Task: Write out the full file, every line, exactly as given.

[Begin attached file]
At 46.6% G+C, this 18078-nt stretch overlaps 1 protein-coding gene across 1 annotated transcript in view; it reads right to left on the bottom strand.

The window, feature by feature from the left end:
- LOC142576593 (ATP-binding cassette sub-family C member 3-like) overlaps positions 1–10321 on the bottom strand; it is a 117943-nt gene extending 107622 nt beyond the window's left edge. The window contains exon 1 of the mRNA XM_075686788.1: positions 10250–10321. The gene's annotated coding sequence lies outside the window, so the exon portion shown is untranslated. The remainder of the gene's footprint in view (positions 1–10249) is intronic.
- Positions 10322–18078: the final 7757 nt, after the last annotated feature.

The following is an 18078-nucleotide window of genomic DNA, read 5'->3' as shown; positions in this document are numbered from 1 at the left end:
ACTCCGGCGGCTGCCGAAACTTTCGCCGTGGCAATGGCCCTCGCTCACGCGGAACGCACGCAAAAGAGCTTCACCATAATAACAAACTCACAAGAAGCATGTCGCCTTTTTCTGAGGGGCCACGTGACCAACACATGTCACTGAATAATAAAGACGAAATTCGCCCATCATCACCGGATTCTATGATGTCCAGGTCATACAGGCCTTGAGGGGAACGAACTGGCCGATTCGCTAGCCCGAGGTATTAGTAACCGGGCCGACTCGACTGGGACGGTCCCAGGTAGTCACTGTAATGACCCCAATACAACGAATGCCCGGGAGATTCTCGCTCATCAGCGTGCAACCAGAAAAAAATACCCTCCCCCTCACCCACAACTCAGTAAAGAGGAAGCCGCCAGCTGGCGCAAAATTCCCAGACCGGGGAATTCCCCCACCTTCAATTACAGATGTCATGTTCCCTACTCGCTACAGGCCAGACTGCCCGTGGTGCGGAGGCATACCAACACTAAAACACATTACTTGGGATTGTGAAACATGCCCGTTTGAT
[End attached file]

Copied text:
At 46.6% G+C, this 18078-nt stretch overlaps 1 protein-coding gene across 1 annotated transcript in view; it reads right to left on the bottom strand.

The window, feature by feature from the left end:
- LOC142576593 (ATP-binding cassette sub-family C member 3-like) overlaps positions 1–10321 on the bottom strand; it is a 117943-nt gene extending 107622 nt beyond the window's left edge. The window contains exon 1 of the mRNA XM_075686788.1: positions 10250–10321. The gene's annotated coding sequence lies outside the window, so the exon portion shown is untranslated. The remainder of the gene's footprint in view (positions 1–10249) is intronic.
- Positions 10322–18078: the final 7757 nt, after the last annotated feature.

The following is an 18078-nucleotide window of genomic DNA, read 5'->3' as shown; positions in this document are numbered from 1 at the left end:
ACTCCGGCGGCTGCCGAAACTTTCGCCGTGGCAATGGCCCTCGCTCACGCGGAACGCACGCAAAAGAGCTTCACCATAATAACAAACTCACAAGAAGCATGTCGCCTTTTTCTGAGGGGCCACGTGACCAACACATGTCACTGAATAATAAAGACGAAATTCGCCCATCATCACCGGATTCTATGATGTCCAGGTCATACAGGCCTTGAGGGGAACGAACTGGCCGATTCGCTAGCCCGAGGTATTAGTAACCGGGCCGACTCGACTGGGACGGTCCCAGGTAGTCACTGTAATGACCCCAATACAACGAATGCCCGGGAGATTCTCGCTCATCAGCGTGCAACCAGAAAAAAATACCCTCCCCCTCACCCACAACTCAGTAAAGAGGAAGCCGCCAGCTGGCGCAAAATTCCCAGACCGGGGAATTCCCCCACCTTCAATTACAGATGTCATGTTCCCTACTCGCTACAGGCCAGACTGCCCGTGGTGCGGAGGCATACCAACACTAAAACACATTACTTGGGATTGTGAAACATGCCCGTTTGAT